WHEN some ten years ago A. S. M. Hutchinson’s If Winter Comes made its prodigious appeal to a public strangely diversified, its enormous popularity was explained on the ground that readers were satiated with the subjective dregs of post-war fiction and wanted to look at life from a more romantic point of view. Times have changed. The best fiction of the past two years has been largely objective both in its material and in its approach, encouragingly universal in its final impression, and, if not always strictly realistic in content, surely so in purport and in tenor. Witness, for example, Walmsley’s Three fevers, Sherriff’s The Fortnight in September, Willa Cather’s Obscure Destinies, Phyllis Bentley’s Inheritance, Pearl Buck’s The Good Earth, even Charles Morgan’s The Fountain. And thus far many readers have experienced therein only relief and hope for the future.
It is, therefore, going to be of real interest to watch the reception accorded Mr. Hutchinson’s new novel, The Soft Spot (Little, Brown, $2.50). Avowedly romantic and at times a bit unconvincing in its incidents, which range in place from a quiet English countryside to South American jungles and Malay islands, it has yet a definite thesis, and might, in fact, be termed ethical if not spiritual in its mission. Stephen Wain, whose life is here recorded by the sometimes irritating methods of diaries, letters, and journals as well as by the author himself, has been cursed from boyhood by a soft spot in his moral fibre; and Mr. Hutchinson’s book is the story of its depredations upon him and his final conquest of it by means of a new light vouchsafed him under curious, attractive, and surely romantic circumstances. That the story is interesting, even absorbing, few will deny.
In Stranger’s Return (Harcourt, Brace, $2.00), Phil Stong has written a far less convincing book than in State Fair. In the first place, the earlier story was built around a stable, well-rooted institution — namely, the fair. Events arose inevitably out of that all-engrossing situation and were reasonably motivated thereby; people were propelled by such circumstances as do arise at state fairs in Maine, Massachusetts, or Iowa, The book had a real if somewhat acrid quality, and justly merited the enthusiasm of many thoughtful readers. Stranger’s Return, on the contrary, is without any such motivating and unifying situation. Supposedly rooted in the rich Iowa earth, it, nevertheless, impresses one not only as frail and uncertain, but also as wanting any real excuse for being at all. Perhaps this impression is born of the fact that not one of the characters, except perhaps Grandfather Storr (who ought to live by himself, but who constantly needs Mr. Stong), is rooted at all, either in the earth or in his own mind. State Fair had a robust, hale, even lusty reality ; Stranger’s Return, well written as it is, seems to have been evoked to satisfy Mr. Stong’s desire to write yet another book.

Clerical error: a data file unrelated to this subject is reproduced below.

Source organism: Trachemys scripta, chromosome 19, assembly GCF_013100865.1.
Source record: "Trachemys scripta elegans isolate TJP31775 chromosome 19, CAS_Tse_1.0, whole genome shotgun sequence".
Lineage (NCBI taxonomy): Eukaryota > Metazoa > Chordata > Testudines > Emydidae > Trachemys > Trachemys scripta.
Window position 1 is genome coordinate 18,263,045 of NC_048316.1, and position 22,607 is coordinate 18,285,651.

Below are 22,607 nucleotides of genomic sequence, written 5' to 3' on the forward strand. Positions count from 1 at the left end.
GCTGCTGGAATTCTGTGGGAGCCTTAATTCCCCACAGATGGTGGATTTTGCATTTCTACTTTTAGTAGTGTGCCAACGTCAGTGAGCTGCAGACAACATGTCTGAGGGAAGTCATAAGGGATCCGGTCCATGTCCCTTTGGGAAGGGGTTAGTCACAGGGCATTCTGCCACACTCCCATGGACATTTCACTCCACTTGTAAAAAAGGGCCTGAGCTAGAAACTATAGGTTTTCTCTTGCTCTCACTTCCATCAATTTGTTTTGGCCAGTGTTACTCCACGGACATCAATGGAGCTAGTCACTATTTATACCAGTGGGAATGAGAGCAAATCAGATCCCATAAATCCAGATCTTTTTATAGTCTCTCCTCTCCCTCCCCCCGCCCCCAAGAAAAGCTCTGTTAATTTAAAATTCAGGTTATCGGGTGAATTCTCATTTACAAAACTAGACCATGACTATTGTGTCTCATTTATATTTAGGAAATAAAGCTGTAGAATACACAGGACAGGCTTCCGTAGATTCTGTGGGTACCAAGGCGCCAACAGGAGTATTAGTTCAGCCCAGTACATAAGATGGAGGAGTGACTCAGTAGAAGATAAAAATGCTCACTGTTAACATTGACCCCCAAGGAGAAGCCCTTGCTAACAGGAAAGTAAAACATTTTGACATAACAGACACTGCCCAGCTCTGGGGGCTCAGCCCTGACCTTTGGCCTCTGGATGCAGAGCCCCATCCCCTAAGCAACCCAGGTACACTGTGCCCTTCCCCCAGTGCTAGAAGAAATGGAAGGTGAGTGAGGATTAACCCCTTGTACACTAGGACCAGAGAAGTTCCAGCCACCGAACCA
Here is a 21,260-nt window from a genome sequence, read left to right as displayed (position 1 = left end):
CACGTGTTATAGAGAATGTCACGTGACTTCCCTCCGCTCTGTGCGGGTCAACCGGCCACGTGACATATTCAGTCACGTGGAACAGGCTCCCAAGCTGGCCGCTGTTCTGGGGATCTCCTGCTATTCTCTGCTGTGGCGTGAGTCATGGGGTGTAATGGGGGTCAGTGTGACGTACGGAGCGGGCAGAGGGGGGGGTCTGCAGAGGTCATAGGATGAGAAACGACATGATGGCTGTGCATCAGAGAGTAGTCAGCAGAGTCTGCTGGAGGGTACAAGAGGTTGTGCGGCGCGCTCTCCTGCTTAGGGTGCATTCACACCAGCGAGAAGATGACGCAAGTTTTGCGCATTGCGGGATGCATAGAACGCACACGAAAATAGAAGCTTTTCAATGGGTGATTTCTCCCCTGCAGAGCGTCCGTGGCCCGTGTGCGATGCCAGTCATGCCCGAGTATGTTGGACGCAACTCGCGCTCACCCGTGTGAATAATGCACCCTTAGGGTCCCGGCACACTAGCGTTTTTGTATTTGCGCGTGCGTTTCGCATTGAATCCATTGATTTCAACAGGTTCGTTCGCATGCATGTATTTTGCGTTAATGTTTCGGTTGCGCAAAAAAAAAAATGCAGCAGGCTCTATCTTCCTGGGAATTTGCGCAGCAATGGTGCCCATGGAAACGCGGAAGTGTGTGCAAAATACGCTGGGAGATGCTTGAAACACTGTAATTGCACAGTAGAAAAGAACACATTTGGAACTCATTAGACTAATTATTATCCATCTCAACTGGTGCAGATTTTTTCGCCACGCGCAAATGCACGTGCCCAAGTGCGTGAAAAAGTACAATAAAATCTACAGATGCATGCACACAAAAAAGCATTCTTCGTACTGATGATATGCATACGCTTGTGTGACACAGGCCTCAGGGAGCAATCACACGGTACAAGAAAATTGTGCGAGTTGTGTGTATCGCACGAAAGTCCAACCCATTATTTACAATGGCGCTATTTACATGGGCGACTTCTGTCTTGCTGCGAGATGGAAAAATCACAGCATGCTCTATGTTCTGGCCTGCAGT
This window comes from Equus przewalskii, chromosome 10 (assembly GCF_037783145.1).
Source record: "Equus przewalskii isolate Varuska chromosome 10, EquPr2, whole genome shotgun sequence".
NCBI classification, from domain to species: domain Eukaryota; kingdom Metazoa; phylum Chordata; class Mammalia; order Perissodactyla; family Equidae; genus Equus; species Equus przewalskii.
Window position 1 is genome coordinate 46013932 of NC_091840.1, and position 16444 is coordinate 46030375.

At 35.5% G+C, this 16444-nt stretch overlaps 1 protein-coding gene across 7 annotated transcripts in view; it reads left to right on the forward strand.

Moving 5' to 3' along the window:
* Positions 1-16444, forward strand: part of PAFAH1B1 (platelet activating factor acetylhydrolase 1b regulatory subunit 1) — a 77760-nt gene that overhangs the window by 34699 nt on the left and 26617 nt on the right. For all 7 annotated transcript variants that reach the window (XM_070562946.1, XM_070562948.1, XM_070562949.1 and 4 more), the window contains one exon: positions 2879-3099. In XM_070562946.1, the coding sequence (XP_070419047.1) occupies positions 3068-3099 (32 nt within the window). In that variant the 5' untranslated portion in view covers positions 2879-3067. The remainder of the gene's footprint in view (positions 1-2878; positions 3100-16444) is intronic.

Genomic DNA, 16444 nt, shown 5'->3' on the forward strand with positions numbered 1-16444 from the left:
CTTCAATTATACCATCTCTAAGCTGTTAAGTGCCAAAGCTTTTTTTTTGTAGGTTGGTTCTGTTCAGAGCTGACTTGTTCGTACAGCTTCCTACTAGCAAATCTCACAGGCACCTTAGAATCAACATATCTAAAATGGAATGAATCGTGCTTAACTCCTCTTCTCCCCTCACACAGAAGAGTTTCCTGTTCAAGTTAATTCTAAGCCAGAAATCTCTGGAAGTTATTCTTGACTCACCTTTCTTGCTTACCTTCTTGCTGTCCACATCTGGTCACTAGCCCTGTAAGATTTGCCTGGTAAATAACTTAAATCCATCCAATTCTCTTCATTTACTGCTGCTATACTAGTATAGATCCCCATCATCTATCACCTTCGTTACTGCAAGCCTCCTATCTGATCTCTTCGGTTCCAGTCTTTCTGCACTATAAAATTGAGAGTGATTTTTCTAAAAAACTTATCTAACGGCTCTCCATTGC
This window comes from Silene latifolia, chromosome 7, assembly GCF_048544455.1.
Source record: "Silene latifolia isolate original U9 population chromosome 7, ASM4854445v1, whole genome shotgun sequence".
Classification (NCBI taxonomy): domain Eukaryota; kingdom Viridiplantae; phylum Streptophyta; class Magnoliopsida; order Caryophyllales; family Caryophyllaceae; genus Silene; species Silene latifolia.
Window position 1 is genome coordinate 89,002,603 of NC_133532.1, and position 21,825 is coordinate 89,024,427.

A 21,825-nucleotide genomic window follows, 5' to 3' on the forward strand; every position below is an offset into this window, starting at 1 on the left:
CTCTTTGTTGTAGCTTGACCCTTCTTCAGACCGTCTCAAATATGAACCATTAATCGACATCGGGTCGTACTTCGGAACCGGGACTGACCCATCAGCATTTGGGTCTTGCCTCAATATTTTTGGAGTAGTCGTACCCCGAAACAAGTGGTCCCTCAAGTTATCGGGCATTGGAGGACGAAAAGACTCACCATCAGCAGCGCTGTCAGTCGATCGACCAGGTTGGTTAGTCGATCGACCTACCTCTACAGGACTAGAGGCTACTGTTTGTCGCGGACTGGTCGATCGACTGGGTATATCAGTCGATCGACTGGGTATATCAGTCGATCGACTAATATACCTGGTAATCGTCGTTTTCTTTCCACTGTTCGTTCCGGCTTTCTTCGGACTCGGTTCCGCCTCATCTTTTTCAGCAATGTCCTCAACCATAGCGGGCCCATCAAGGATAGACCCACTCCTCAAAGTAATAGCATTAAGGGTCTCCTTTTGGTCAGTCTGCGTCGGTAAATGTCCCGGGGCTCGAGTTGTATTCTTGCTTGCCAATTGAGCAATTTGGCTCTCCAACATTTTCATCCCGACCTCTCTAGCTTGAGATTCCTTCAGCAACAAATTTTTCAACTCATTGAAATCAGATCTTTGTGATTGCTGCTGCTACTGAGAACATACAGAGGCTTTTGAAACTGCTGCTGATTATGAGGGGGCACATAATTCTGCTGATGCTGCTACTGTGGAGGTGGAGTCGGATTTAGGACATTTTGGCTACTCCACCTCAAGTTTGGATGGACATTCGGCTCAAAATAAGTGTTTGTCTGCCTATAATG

All Men Are Enemies, by Richard Aldington (Doubleday, Doran, $2.50), is described in its title as ‘a romance.’ The definition is more incomplete even than are most definitions, unless, indeed, we push the term ‘romantic’ to the furthest limits of its aesthetic and spiritual connotations. Mr, Aldington’s book, as I see it, and as indeed he tells us in a rather needless and enervating Author’s Note, is the story of a ceaseless quest after the beautiful in life, which he believes to be apprehended only by the senses and especially by the sense of touch, unhesitatingly termed ‘divine.’ His repeated contention that god (he is careful to avoid the capital) is ultimately physical is sometimes not a little confusing. Does he not mean rather that his conception of deity,’the not-me of this world,’ is in reality spiritual, but understandable by and operative with men only through the employment of the senses? In any case, the thesis of the book is forced upon us to its own hurt (and ours). Neither the Author’s Note nor the opening section, in which the immortal gods meet together to endow Anthony Clarendon with their gifts, is in the least necessary. Moreover, both take away from the reader the pleasure of discovery for himself what it is all about.
The book is, nevertheless, full of interest, aside from a captivating and moving story. Mr. Aldington’s considerable achievements as a poet, a critic, and a translator are evident in these pages. Like diaries Lamb, in Pater’s words, he knows ‘the genius of places,’ and his sensitive descriptions, whether of an English spring or of the Bay of Naples, alone make his book distinguished. There is evidence, too, of his wide reading and its influence upon him. Pater’s Marius is here throughout, not only in its Epicurean ideal of ‘life as the end of life,’its ‘hard, gemlike flame of ecstasy,’but also again and again in its style and imagery. Keats is here, too, with his apotheosis of sensation, and Plato, and, not least, Homer himself. Nor does Mr. Aldington’s recent connection with the works and thought of D. H. Lawrence come as any surprise, for both are present, in large measure, ‘pressed down and running over.’ These influences, in fact, save this story, with its sinister and not entirely appropriate title, from becoming too much the hawking about of an idea, even though they now and again retard its action and extend it to an undue length.